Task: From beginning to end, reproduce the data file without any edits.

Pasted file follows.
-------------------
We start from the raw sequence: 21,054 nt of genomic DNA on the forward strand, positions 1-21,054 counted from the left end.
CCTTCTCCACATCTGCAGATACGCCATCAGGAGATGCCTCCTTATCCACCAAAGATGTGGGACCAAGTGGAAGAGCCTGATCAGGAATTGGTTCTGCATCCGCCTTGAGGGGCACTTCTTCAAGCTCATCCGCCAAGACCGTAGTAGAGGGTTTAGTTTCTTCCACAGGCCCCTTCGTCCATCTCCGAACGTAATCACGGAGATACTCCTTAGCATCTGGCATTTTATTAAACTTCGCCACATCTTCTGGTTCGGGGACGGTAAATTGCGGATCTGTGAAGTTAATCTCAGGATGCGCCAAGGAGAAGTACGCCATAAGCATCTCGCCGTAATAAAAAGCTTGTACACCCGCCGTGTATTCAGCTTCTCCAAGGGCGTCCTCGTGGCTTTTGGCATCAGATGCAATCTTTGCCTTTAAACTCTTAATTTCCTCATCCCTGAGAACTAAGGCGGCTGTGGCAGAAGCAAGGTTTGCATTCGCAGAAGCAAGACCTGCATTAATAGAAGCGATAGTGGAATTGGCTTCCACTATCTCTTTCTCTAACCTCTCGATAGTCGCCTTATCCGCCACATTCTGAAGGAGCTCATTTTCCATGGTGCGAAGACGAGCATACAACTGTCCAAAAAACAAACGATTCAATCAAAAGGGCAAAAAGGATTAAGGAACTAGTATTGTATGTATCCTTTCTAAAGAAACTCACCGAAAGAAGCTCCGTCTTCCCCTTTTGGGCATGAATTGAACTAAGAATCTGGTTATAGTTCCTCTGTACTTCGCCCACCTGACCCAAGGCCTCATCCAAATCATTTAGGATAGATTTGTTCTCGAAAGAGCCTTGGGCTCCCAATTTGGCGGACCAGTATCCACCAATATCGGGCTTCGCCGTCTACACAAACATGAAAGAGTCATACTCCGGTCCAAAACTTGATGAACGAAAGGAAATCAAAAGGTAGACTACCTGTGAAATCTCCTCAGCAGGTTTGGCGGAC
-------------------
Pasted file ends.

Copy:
We start from the raw sequence: 21,054 nt of genomic DNA on the forward strand, positions 1-21,054 counted from the left end.
CCTTCTCCACATCTGCAGATACGCCATCAGGAGATGCCTCCTTATCCACCAAAGATGTGGGACCAAGTGGAAGAGCCTGATCAGGAATTGGTTCTGCATCCGCCTTGAGGGGCACTTCTTCAAGCTCATCCGCCAAGACCGTAGTAGAGGGTTTAGTTTCTTCCACAGGCCCCTTCGTCCATCTCCGAACGTAATCACGGAGATACTCCTTAGCATCTGGCATTTTATTAAACTTCGCCACATCTTCTGGTTCGGGGACGGTAAATTGCGGATCTGTGAAGTTAATCTCAGGATGCGCCAAGGAGAAGTACGCCATAAGCATCTCGCCGTAATAAAAAGCTTGTACACCCGCCGTGTATTCAGCTTCTCCAAGGGCGTCCTCGTGGCTTTTGGCATCAGATGCAATCTTTGCCTTTAAACTCTTAATTTCCTCATCCCTGAGAACTAAGGCGGCTGTGGCAGAAGCAAGGTTTGCATTCGCAGAAGCAAGACCTGCATTAATAGAAGCGATAGTGGAATTGGCTTCCACTATCTCTTTCTCTAACCTCTCGATAGTCGCCTTATCCGCCACATTCTGAAGGAGCTCATTTTCCATGGTGCGAAGACGAGCATACAACTGTCCAAAAAACAAACGATTCAATCAAAAGGGCAAAAAGGATTAAGGAACTAGTATTGTATGTATCCTTTCTAAAGAAACTCACCGAAAGAAGCTCCGTCTTCCCCTTTTGGGCATGAATTGAACTAAGAATCTGGTTATAGTTCCTCTGTACTTCGCCCACCTGACCCAAGGCCTCATCCAAATCATTTAGGATAGATTTGTTCTCGAAAGAGCCTTGGGCTCCCAATTTGGCGGACCAGTATCCACCAATATCGGGCTTCGCCGTCTACACAAACATGAAAGAGTCATACTCCGGTCCAAAACTTGATGAACGAAAGGAAATCAAAAGGTAGACTACCTGTGAAATCTCCTCAGCAGGTTTGGCGGAC